Local cybersecurity authorities say they're closely watching developments in a huge cyberattack some American commentators have blamed on Russia.
The New Zealand Intelligence Community (NZIC) told the Herald it was advising customers of SolarWinds, a global supplier of IT monitoring and management tools.
US federal authorities have described a "significant and ongoing cybersecurity campaign" and issued an emergency directive.
USA Today reported the cyberattack, believed to derive from Russia, posed a severe threat to government networks and the private sector.
"New Zealand cyber security authorities are aware that SolarWinds [has] disclosed a vulnerability in its Orion platform," the NZIC said today.
The GCSB, the National Cyber Security Centre and the government's computer Emergency Response Team (CERT) have all engaged with overseas cybersecurity partners.
The National Cyber Security Centre and CERT NZ engaged with customers on a confidential basis.
The NZIC said for this reason it would not publicly disclose the details of cyber security events reported to these two agencies.
But USA Today said the latest attacks overseas penetrated government computer systems through a popular piece of server software that SolarWinds offered.
"The threat apparently came from the same cyber espionage campaign that has afflicted cybersecurity firm FireEye, foreign governments and major corporations."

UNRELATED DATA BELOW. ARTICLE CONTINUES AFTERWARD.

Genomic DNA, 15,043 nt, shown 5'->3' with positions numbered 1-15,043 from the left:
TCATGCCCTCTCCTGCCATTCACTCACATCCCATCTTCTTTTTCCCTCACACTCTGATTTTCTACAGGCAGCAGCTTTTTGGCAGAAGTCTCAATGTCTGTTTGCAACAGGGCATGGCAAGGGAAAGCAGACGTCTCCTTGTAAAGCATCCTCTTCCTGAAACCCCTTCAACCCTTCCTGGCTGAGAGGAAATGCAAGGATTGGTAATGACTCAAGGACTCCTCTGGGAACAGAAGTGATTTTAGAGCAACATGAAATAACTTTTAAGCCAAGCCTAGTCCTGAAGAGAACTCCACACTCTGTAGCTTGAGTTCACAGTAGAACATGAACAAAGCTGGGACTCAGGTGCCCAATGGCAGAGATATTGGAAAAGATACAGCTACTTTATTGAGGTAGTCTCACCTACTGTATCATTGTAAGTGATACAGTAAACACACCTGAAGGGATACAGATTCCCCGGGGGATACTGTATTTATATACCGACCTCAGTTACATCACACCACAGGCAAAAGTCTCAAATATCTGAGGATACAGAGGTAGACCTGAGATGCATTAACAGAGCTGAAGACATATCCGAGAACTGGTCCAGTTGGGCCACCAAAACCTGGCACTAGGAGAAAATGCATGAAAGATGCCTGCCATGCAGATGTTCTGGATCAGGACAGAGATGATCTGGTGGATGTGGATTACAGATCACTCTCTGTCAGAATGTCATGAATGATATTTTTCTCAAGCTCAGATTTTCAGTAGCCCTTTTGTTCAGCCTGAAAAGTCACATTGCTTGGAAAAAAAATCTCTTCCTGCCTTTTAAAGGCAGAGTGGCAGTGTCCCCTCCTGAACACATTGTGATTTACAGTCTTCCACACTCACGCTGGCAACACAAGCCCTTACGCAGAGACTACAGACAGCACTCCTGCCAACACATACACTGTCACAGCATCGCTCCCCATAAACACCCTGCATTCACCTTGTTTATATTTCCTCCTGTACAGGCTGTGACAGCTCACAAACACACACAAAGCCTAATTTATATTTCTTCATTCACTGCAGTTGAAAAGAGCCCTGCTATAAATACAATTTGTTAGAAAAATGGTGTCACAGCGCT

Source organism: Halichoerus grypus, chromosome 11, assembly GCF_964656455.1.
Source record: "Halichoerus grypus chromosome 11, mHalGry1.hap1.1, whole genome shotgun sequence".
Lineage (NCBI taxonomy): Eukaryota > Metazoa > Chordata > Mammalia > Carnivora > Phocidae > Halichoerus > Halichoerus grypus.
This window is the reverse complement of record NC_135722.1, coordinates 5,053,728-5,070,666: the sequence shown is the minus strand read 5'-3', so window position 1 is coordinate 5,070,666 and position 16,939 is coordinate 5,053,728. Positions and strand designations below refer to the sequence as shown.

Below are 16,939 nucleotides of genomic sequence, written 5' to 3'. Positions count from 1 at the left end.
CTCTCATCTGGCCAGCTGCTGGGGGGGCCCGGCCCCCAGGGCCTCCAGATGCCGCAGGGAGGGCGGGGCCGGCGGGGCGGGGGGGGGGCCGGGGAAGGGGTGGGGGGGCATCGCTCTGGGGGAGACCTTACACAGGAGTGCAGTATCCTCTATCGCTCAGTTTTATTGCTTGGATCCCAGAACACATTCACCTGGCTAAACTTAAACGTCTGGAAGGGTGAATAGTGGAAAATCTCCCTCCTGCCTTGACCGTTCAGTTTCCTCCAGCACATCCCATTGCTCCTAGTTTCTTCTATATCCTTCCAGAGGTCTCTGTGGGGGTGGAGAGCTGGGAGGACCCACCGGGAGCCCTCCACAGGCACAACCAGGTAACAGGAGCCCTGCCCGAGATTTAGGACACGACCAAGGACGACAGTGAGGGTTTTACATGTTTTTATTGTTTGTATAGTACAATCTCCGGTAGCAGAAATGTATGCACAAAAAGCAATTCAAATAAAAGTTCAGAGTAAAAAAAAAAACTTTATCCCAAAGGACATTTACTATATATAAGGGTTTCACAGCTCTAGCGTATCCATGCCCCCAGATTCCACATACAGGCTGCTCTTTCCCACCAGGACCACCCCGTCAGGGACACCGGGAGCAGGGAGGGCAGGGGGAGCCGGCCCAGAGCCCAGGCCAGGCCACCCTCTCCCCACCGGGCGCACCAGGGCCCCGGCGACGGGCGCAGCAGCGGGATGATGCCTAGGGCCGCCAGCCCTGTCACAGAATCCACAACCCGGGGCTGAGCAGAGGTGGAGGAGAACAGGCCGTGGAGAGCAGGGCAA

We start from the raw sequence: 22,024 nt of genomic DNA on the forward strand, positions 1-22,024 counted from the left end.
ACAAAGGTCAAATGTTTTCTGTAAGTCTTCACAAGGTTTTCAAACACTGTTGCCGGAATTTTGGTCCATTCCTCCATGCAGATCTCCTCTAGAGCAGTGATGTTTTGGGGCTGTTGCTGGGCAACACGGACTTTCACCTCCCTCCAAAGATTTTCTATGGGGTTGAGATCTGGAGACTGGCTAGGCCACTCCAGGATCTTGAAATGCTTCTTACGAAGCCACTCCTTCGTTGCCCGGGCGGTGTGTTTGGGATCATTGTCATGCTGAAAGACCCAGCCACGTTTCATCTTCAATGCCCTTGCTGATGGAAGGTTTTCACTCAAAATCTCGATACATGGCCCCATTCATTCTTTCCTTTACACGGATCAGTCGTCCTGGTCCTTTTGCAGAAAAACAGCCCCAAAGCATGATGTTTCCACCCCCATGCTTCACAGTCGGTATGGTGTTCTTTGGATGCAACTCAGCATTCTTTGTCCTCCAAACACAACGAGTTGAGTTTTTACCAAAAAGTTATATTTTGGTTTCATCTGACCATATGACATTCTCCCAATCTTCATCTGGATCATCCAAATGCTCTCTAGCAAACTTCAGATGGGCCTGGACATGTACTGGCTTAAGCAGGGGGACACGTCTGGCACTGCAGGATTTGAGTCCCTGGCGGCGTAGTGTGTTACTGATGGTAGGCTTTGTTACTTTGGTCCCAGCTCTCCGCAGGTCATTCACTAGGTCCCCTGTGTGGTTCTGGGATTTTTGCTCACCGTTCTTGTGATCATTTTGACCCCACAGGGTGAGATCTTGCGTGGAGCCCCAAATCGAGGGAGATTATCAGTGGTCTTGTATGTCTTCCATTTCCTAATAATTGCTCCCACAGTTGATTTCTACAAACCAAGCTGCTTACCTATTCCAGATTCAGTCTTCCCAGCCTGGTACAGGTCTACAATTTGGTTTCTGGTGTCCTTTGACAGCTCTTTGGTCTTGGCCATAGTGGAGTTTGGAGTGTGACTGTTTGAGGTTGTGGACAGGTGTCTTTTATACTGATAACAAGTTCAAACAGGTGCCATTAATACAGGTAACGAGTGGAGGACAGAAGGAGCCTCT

Reuters today reported Microsoft was also a victim of the suspected Russian hack using SolarWinds.
Dust settles on August attacks
Meanwhile, the GCSB cited national security reasons for withholding most information about August cyberattacks that crippled New Zealand's stock exchange.
MetService, Westpac bank, and local media outlets Stuff and Radio NZ were also targeted in the wave of attacks.
The bureau's director general Andrew Hampton said releasing information could jeopardise commercial positions of entities that supplied information about the attacks.
Hampton said the NZX suffered Distributed Denial of Service (DDoS) attacks on multiple days between August 25 and September 16.
Trading stopped for four days in a row in late August.
The National Cyber Security Centre believed a financially motivated cybercrime actor was the perpetrator.
"The nature of DDOS attacks means that internet service and external security
providers are best placed to provide and implement technical mitigations," Hampton said.
He said DDoS attacks aimed to overwhelm websites by generating excessive volumes
of otherwise seemingly legitimate web requests.
New Zealand's national security system was activated to run an all-of-government response.
It was previously reported the suspected attacker demanded a Bitcoin ransom from NZX.
Responding to an Official Information Act request, Hampton refused to share the ransom email, citing international relations and national defence reasons.
NZX said it wrapped up independent reviews into the DDoS attacks this month.
Mark Peterson, NZX chief executive, said the exchange was following official advice and not disclosing details of an attack or its response.